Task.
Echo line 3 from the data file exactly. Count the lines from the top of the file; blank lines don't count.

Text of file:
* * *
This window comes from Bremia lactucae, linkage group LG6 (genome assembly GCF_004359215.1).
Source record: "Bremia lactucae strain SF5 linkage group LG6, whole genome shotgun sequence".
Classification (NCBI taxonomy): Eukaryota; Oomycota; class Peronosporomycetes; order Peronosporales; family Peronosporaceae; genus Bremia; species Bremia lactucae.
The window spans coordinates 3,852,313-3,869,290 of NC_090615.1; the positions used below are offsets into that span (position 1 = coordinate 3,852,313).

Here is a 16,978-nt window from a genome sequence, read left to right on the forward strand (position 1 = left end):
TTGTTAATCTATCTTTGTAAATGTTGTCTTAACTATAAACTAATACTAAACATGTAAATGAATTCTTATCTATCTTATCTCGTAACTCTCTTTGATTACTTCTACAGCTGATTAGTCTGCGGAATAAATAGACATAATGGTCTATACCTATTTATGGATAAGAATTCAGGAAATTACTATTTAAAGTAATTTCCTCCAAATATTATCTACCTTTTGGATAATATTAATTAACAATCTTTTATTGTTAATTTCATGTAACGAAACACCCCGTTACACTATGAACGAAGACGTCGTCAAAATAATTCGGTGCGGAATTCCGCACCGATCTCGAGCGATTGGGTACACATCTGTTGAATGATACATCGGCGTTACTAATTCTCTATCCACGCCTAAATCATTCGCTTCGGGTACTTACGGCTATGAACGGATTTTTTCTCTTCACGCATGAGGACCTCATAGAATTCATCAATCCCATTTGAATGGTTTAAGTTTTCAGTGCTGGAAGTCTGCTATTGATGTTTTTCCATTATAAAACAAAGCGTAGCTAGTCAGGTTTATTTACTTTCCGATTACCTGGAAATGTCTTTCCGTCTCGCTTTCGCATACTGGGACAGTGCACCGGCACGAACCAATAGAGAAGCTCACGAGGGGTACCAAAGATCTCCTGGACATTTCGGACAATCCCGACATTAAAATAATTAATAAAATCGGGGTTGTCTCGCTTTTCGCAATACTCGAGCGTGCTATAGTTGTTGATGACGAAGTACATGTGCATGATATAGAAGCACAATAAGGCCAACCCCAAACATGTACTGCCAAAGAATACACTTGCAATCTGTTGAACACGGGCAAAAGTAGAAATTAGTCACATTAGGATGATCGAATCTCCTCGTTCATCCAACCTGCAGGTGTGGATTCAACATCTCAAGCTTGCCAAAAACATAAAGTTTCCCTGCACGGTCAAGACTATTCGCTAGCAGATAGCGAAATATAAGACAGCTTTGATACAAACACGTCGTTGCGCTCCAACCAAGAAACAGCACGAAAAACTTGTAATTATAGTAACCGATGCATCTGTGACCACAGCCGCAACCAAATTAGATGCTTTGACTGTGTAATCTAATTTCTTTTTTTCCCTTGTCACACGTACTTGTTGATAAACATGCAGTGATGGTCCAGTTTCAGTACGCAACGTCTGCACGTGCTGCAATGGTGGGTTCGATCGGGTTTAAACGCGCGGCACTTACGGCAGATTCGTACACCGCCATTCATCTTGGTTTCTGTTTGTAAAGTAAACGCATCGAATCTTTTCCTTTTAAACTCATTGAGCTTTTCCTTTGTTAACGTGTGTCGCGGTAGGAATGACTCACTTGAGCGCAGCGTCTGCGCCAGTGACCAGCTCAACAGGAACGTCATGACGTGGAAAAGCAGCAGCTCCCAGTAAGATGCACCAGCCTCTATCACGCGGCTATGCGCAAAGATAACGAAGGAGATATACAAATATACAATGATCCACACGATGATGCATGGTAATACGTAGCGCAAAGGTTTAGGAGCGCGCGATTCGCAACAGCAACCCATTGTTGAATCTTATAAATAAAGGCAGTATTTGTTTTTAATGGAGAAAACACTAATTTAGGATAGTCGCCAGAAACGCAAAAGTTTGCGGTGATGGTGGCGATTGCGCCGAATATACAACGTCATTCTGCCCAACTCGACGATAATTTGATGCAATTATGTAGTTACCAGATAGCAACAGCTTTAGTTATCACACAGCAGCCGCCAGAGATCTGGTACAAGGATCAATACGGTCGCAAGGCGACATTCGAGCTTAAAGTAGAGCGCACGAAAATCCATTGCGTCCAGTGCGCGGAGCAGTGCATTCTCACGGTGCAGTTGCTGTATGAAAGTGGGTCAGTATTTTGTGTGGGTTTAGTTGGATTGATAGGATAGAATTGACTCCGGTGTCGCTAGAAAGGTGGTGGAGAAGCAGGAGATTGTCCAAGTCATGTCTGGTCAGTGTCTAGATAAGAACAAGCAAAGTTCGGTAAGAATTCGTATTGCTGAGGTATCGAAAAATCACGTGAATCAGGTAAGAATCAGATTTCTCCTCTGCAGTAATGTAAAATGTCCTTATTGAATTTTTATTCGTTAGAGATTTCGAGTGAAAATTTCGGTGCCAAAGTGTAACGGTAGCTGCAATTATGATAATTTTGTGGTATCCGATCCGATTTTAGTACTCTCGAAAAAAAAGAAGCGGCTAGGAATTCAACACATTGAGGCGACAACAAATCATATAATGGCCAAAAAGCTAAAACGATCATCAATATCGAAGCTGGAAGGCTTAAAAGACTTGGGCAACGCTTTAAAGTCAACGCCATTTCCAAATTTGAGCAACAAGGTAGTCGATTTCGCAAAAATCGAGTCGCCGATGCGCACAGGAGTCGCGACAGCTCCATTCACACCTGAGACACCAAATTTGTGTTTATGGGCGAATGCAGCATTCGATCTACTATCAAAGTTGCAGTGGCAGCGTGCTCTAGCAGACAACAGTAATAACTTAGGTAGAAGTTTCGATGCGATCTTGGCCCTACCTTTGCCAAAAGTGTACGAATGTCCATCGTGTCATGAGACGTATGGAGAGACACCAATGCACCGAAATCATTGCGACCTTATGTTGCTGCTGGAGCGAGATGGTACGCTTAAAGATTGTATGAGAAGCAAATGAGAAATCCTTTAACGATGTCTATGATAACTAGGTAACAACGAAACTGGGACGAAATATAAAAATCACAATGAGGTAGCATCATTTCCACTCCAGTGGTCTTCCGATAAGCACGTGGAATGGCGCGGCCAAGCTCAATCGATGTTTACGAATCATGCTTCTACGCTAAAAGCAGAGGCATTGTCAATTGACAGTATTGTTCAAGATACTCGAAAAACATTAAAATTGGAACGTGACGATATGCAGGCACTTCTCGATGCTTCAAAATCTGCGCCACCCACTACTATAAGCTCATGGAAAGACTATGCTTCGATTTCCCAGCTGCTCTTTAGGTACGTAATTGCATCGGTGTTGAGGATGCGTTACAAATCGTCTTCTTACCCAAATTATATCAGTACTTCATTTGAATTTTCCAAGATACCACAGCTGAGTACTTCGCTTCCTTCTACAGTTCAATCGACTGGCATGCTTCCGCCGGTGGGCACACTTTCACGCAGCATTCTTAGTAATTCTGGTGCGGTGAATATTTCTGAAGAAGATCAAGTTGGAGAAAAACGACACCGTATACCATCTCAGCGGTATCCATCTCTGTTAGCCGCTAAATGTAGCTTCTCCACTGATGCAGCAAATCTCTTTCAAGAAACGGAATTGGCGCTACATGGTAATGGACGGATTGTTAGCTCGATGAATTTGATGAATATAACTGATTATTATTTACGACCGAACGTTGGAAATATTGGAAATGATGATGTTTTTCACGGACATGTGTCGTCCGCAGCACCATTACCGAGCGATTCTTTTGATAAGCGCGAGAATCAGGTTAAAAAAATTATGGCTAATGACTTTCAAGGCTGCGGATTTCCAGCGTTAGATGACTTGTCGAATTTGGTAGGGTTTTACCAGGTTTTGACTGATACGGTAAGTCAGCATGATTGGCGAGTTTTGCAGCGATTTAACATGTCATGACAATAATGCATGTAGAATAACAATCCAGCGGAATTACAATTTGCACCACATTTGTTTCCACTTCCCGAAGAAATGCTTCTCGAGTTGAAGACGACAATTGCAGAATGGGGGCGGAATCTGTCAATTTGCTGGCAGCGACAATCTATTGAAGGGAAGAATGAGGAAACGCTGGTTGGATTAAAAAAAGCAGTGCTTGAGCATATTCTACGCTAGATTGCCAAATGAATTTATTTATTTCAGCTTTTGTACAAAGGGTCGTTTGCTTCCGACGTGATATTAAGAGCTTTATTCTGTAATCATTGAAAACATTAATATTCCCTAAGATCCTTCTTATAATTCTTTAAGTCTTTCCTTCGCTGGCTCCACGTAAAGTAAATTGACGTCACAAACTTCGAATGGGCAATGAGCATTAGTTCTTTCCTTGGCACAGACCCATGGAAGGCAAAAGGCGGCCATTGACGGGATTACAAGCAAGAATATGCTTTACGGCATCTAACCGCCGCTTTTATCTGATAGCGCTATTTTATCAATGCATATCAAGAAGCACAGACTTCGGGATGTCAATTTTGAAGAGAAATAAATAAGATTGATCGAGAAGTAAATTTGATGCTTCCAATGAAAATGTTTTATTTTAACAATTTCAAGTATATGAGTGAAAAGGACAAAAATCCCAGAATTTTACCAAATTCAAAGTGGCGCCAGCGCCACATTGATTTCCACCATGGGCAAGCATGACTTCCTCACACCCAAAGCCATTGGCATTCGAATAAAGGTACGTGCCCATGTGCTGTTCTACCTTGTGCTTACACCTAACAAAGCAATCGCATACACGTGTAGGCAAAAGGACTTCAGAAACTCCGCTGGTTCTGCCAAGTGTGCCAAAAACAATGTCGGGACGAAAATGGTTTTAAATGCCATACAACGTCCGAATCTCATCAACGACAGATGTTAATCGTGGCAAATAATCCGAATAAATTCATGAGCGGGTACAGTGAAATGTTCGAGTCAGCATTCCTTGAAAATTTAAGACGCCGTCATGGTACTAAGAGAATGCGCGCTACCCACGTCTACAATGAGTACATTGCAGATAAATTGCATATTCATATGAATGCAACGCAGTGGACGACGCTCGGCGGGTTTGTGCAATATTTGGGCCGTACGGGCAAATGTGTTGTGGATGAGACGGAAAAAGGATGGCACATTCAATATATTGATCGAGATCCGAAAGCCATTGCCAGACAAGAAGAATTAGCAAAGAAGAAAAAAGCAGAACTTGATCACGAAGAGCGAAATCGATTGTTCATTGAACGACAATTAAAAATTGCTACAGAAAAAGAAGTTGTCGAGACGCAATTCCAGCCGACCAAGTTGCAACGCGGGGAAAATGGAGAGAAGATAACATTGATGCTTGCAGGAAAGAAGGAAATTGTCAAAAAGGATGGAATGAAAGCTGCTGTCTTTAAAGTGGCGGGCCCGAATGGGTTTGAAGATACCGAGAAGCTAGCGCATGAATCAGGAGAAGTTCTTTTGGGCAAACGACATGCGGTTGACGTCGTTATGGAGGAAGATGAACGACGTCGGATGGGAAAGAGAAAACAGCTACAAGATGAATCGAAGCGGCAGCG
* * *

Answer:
Classification (NCBI taxonomy): Eukaryota; Oomycota; class Peronosporomycetes; order Peronosporales; family Peronosporaceae; genus Bremia; species Bremia lactucae.